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New Delivery Options for NExpress and ILL: Armstrong Library Pick up.

Categories: Midd Blogosphere

We have made the Armstrong Science library an official pick up location for ILL and NExpress materials.  If you select Armstrong delivery, your requested materials will be automatically sent to the Armstrong Science Library for pick up when they arrive at Middlebury.

This is now possible for both NExpress and interlibrary loan materials.  However, selecting this option is done very differently in each system.

  • For NExpress the choice is made each time an item is ordered, through a drop-down menu.  Select Armstrong Science library from the list of available pick up locations.  go/NExpress
  • For ILLiad, the choice is made at registration.  In order for a current ILLiad user to change their preferred delivery location in ILLiad, you will need to update your contact Information in the Tools menu in ILLiad.  Click on “Edit My Contact Information” and select Armstrong Science Library as your “Delivery Site” to take advantage of this new service.  You can return to regular pick up at the Davis Family Library at any time by returning to ILLiad and changing your selected delivery site back to Davis Family Library.   go/ill

Please contact mdyill@middlebury.edu with any questions.

NITLE Camp 2010 Days 1 & 2

Categories: Midd Blogosphere

NITLE Camp 2010 was 4 days of in-depth discussion and learning about assessment activities and the pedagogy and support of mobile devices. For me, it was a fantastic intro. to these topics and I have so much more to discuss than what you’ll see here (so find me and we can talk if you want to hear more!) but here are some highlights of what I learned:

Day 1: Assessment: Ideas for inquiry & student success

The focus here was on learning-centered / student-centered assessment (as opposed to teaching-centered) Ashley Finley, Director of Assessment for Learning at the American Association of Colleges & Universities, lead this day’s workshop

Assessment as a conversation

Consider the idea that both formative (continual throughout the learning process) and summative assessment (at the end of learning) approaches have a role to play within an overall assessment program, but that assessment is inherently continual–a conversation, if you will.

Planning for assessment

Create a plan using a logic model (create it from right to left and then implement the plan working left to right). Start by defining the goal/outcome, define the evidence needed, and define the resources needed to effect the change, then work through them in the opposite order. Make sure the plan involves clear steps to analyze and share the data with as broad an audience as possible, and a clear timeline for doing so.

Making assessment a campus-wide endeavor

Approach assessment as a holistic and integrated, campus-wide activity. Many departments are already involved in assessment work. Take stock of current assessment activities in other college departments (involves conversations). Establishing a map of currently ongoing assessment helps everyone identify redundancies AND places where potential collaboration may occur. Ask your institutional research, college advancement, alumni, student life, civic engagement, admissions, and (in Middlebury’s case) Commons offices what they are doing to assess student learning outcomes.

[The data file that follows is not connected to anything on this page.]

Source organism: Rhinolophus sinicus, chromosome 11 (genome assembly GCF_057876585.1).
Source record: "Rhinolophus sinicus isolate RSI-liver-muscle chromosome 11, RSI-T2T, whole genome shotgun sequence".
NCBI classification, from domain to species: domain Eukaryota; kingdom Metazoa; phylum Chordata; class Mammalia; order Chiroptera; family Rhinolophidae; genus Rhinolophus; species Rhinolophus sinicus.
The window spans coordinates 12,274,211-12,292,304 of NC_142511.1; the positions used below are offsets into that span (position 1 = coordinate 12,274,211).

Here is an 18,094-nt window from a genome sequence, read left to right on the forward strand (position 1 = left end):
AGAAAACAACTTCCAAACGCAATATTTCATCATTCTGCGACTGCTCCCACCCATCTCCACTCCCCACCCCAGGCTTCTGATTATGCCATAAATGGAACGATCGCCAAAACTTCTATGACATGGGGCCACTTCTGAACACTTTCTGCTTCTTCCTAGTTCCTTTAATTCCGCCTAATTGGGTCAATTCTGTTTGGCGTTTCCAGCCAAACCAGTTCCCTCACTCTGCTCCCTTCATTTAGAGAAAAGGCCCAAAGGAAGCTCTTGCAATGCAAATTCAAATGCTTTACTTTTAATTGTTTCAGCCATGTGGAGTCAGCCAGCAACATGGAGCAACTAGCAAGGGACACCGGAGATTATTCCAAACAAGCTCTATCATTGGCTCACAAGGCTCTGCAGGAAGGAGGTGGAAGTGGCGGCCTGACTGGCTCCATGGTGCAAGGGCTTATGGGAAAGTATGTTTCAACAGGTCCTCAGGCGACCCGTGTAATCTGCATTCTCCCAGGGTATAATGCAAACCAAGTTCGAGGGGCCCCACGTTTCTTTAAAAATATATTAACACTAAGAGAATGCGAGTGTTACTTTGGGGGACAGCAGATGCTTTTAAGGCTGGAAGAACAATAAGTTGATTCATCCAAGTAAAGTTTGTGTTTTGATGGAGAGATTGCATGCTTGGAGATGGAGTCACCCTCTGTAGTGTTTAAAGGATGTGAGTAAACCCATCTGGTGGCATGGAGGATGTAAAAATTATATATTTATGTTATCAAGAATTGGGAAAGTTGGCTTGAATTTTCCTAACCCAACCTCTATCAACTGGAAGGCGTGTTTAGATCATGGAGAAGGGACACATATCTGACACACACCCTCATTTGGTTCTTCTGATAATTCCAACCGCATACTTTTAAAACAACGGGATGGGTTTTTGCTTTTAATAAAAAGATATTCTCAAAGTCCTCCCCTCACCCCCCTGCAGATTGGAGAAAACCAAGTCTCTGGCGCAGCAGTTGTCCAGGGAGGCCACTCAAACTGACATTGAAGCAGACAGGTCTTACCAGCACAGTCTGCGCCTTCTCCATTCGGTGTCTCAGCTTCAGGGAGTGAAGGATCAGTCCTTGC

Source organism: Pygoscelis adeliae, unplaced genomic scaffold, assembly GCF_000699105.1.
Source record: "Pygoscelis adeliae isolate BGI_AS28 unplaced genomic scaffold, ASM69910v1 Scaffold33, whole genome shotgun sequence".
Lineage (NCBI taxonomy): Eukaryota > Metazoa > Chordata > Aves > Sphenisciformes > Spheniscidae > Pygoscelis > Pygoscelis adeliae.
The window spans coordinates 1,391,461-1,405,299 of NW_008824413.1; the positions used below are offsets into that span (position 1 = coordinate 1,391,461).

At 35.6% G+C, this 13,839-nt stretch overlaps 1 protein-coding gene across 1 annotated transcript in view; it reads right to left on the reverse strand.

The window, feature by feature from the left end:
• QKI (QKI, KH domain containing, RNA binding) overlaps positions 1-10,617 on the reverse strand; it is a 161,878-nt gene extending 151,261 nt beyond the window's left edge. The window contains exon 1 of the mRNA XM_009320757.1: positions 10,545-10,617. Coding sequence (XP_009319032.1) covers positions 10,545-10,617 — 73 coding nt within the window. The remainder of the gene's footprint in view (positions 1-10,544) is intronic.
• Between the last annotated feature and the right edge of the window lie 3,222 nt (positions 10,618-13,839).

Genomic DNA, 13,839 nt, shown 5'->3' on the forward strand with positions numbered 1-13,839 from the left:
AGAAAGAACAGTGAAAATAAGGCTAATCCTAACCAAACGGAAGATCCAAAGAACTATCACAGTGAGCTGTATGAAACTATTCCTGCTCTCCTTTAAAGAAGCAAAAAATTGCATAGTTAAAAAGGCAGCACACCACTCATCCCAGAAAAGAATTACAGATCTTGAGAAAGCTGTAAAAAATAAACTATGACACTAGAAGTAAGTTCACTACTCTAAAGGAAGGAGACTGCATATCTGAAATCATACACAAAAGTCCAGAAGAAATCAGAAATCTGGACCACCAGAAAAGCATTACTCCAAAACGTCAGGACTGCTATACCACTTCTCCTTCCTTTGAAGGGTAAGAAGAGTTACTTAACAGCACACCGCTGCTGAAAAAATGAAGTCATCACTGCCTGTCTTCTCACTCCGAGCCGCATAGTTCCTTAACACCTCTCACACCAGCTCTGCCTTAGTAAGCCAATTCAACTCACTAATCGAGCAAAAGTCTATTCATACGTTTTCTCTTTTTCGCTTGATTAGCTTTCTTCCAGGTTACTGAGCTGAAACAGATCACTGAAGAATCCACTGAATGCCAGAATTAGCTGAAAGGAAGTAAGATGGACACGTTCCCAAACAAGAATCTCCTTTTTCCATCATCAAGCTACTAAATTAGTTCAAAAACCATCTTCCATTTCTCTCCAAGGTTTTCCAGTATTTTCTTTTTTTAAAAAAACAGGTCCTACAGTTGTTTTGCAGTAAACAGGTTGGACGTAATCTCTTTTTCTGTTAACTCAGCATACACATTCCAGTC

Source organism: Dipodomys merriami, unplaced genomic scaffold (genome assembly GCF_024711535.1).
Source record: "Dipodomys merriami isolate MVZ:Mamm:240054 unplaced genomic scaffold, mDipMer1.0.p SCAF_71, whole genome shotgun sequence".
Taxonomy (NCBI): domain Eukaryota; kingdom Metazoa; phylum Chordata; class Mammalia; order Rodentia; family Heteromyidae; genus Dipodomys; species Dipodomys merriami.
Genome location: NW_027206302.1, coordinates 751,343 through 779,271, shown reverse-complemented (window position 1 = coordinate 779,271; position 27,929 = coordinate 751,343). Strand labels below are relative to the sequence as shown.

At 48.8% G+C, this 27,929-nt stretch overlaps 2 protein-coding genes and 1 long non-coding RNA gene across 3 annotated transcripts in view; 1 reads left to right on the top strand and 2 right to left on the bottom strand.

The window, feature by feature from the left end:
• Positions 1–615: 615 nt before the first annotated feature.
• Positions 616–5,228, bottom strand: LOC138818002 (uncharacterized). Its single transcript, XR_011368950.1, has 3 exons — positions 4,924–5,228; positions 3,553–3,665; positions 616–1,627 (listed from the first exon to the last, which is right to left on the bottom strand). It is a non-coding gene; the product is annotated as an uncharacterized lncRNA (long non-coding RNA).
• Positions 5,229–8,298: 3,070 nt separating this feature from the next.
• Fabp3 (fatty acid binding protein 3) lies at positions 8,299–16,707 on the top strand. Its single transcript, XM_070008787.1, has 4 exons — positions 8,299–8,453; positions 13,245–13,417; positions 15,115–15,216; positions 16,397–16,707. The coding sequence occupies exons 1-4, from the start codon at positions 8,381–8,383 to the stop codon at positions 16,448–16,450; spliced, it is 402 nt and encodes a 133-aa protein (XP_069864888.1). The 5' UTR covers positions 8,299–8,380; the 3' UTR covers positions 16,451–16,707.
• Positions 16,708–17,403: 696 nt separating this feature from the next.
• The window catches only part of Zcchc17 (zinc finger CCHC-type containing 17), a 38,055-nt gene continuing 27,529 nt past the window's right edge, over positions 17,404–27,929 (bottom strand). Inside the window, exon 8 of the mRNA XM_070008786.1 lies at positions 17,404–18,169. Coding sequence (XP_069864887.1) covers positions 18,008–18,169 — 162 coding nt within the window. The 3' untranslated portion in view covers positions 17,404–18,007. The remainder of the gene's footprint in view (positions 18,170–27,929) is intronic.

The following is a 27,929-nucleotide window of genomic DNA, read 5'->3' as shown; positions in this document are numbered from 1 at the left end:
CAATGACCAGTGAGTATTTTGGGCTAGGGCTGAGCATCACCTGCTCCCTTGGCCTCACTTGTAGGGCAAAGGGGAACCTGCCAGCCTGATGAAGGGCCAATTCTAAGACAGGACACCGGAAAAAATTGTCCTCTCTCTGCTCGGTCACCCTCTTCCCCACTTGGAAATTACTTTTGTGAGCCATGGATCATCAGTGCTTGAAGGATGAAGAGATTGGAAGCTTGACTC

E.g. Say you work in LIS and talk to the campus Alumni office. Imagine that you find out about an annual survey that goes out to alumni 5 years out that asks them to reflect on the value of their college experience. LIS is interested in obtaining feedback about the effectiveness of its information literacy program and adds one question to this survey asking what technology skills they learned, found most useful (or wished they’d learned about) while an undergraduate. This tactic doesn’t create yet another survey but piggybacks on a tool already being used. It also provides a method of measuring an outcome beyond the traditional 4-year time period (continuing the conversation).

Implement and adjust

Make adjustments to the assessment program as needed while it is running. Following the run-through of the assessment program, take some time to evaluate the program’s effectiveness. Revise and amend the assessment program on a regular (yearly) basis!

Day 2: Assessing instructional technology community meeting

Examples of assessment activities at other colleges and universities

DePauw Univeristy, Carol Smith, Director : assessment as a way to inform institutional priorities in IT
Colgate University: Collaboration for enhanced learning
St. Lawrence: ECAR, HEDS, CIRP, MISO, etc. and “run, don’t walk, to your institutional research officer”
Colgate University: Institutional research, planning, assessment effectiveness survey review
AAC&U and MISO: Inter-institutional assessment; VALUE rubrics and MISO survey
Stonehill College: Information literacy assessment program
Centre College: Assessing student literacy through new first year course
Trinity University: Information literacy quality enhancement plan “Expanding Horizons
Meeting participants resolved to check in on progress of assessment activities at home institutions sometime in September.

Poster Session

In the evening on day 2, I attended a poster session presented by other camp participants. Click to view a pdf of all the poster abstracts. I think I gravitated towards the posters on the topics for which I wasn’t attending workshops or meetings (moodle, digital storytelling). 2 highlights:

Woodle (Moodle at Wooster) findings